In October 2010 Curt and Micheline, along with their two girls, Micah and Tasmin and new crew member Kate Sprogis, flew to the Southern Mediterranean country of Malta to take delivery of their new research vessel Whale Song. Dale Peterson, Peter Sandison, Gwen Penry and Jenny Shaw joined them at the Manoel Island Yacht Yard in Silema and preparations began for an epic journey back to Australia.
Following is a quick re-cap of this journey as written by Micheline.
When I was buying marine non-slip rubber matting the chandlery shop-keeper commented “My, you are going to be busy”, but my reply was puzzling for he and his shop-assistants, “No, I am going to be wobbily!” I laughed! “Where are you going?” they casually enquired, not really ready for my off-handed answer outlining briefly that we were travelling to Australia via Africa by boat. “To Australia!” they chorused! “Well, that’s a long way!”
After 6 weeks of hard work, 2 weeks on the hardstand and 4 weeks stern-to on a jetty in the boatyard, Whale Song had been returned to ABS Class with every valve and tank inspected and with crew members Resty and Fred back on board, we were all ready for her return voyage to Fremantle!
Ordering and purchasing six colour and six black/white printer cartridges from the local Silema stationer also caused consternation. “Why do you need so many?” His European tanned face began to pale as I casually mentioned our planned journey. “Please be safe! “ He made me promise, and with a parting hug and kiss (!), I skipped out of his neat and tidy little shop packed full of pens and pencils into the old, tiny winding steep crowded street making my way back towards the waterfront and to our awesome vessel Whale Song. Undeterred by the concern of the locals, we continued our preparations. I have decided some-one has to worry about these things, and it is probably best that is isn’t me! I salute and thank the worriers of the world!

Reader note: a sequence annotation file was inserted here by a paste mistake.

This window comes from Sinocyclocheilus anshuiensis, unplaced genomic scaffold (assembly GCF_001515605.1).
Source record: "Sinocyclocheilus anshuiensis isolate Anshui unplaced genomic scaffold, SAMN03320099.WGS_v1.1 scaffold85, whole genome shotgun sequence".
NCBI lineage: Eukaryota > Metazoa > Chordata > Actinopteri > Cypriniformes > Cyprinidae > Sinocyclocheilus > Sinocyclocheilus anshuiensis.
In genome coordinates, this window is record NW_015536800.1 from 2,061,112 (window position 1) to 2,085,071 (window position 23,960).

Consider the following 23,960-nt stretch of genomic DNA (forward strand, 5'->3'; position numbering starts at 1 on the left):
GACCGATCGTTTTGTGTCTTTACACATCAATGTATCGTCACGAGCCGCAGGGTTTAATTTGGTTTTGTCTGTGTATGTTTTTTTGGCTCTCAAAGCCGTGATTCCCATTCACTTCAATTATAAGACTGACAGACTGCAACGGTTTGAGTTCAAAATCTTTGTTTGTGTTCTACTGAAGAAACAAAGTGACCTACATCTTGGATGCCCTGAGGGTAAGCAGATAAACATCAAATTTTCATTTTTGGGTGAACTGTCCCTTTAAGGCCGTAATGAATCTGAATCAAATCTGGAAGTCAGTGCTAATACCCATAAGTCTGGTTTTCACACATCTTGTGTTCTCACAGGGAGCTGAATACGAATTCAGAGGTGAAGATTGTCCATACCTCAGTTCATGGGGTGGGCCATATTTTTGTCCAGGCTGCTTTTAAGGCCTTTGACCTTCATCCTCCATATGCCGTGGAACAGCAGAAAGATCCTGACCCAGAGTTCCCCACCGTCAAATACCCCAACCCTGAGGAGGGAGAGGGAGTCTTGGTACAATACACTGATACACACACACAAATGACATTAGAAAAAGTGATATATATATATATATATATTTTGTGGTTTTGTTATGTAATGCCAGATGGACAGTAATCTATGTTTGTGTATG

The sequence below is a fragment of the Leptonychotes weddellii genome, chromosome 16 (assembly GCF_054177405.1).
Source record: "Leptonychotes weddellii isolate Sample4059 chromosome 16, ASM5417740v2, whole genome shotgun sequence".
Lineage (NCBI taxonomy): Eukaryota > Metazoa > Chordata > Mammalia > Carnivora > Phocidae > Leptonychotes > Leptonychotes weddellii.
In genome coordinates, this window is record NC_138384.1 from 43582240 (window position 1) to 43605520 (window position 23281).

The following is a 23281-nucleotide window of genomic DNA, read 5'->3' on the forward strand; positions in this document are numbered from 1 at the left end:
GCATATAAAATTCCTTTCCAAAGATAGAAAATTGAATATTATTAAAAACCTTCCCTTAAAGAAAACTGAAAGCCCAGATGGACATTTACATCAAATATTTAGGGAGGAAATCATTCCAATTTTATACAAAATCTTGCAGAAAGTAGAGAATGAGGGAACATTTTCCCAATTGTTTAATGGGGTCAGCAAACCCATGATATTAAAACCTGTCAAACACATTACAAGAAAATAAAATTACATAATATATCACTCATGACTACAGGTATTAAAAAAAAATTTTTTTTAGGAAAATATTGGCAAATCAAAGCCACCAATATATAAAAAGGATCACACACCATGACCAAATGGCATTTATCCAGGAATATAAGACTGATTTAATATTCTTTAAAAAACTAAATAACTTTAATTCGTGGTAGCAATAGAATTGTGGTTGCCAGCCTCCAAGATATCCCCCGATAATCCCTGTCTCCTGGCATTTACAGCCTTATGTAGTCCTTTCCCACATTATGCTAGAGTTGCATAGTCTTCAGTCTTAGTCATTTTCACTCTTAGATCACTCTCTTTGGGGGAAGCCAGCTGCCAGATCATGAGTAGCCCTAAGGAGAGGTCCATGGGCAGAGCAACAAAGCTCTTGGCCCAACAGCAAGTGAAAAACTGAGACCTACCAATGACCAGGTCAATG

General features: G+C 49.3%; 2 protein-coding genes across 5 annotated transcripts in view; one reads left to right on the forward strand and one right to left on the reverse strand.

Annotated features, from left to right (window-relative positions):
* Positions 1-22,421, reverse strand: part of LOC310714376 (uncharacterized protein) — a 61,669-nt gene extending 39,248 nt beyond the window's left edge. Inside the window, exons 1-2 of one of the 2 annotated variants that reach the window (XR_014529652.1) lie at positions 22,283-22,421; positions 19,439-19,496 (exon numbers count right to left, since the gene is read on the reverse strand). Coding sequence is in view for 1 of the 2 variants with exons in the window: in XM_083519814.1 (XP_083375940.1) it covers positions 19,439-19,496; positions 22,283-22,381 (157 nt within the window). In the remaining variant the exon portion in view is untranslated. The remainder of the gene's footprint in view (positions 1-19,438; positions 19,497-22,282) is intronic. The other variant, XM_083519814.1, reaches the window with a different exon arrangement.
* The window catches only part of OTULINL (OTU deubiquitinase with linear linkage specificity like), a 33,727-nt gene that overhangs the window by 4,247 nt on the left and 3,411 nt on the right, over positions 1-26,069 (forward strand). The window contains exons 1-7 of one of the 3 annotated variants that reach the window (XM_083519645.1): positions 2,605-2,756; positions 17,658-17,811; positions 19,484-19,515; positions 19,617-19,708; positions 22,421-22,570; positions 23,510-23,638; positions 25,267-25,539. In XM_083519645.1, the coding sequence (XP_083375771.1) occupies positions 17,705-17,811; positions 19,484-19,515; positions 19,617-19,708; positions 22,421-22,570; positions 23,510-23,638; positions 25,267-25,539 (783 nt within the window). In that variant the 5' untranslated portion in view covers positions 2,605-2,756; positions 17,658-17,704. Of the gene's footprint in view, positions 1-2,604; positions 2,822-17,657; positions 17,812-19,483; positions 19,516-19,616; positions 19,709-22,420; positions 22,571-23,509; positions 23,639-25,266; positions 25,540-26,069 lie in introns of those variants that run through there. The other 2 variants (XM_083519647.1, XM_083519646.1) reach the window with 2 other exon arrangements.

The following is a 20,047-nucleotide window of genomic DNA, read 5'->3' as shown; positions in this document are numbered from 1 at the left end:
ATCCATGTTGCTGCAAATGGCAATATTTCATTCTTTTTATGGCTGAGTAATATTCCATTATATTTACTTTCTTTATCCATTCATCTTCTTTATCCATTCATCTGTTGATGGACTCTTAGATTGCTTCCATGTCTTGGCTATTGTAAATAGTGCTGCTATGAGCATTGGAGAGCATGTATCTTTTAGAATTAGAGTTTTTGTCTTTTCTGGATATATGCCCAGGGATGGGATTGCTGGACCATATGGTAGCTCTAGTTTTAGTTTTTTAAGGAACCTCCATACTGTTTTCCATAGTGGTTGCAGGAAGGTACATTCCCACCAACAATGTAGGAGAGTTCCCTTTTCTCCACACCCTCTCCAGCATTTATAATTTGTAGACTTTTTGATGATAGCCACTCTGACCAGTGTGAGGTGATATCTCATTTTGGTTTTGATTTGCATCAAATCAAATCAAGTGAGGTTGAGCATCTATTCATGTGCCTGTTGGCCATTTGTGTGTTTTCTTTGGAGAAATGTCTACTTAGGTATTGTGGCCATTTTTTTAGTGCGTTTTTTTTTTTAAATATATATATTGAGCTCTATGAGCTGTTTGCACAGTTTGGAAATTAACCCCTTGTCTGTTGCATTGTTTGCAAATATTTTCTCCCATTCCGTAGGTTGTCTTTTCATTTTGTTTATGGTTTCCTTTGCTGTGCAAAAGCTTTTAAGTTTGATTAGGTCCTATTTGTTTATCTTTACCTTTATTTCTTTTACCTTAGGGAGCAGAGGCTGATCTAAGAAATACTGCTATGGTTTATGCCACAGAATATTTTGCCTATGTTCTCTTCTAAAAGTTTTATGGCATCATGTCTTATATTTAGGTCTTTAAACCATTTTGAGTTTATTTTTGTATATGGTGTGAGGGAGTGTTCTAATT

The journey from Malta would take our ship and crew westwards to Gibraltar, south-west to the Canary Islands, south to the Cape Verde Islands, SE to Namibia, ESE to Cape Town (South Africa), north-east to Mauritius and SE to Fremantle, Australia.
Gently “hugging” Africa, but still keeping a good distance from known trouble spots on the west-African coast, seemed a safer route than transiting through the Suez Canal and passing the active Somali pirates in the northern Indian Ocean. Fortunately, the long route was the safe route for us! One hundred days after leaving Malta on November 18, 2010 we arrived in Fremantle on February 25, 2011. We had enjoyed 80 days at sea and 20 days ashore along the way, procuring fuel from interesting ports and gathering groceries and supplies at fascinating local markets!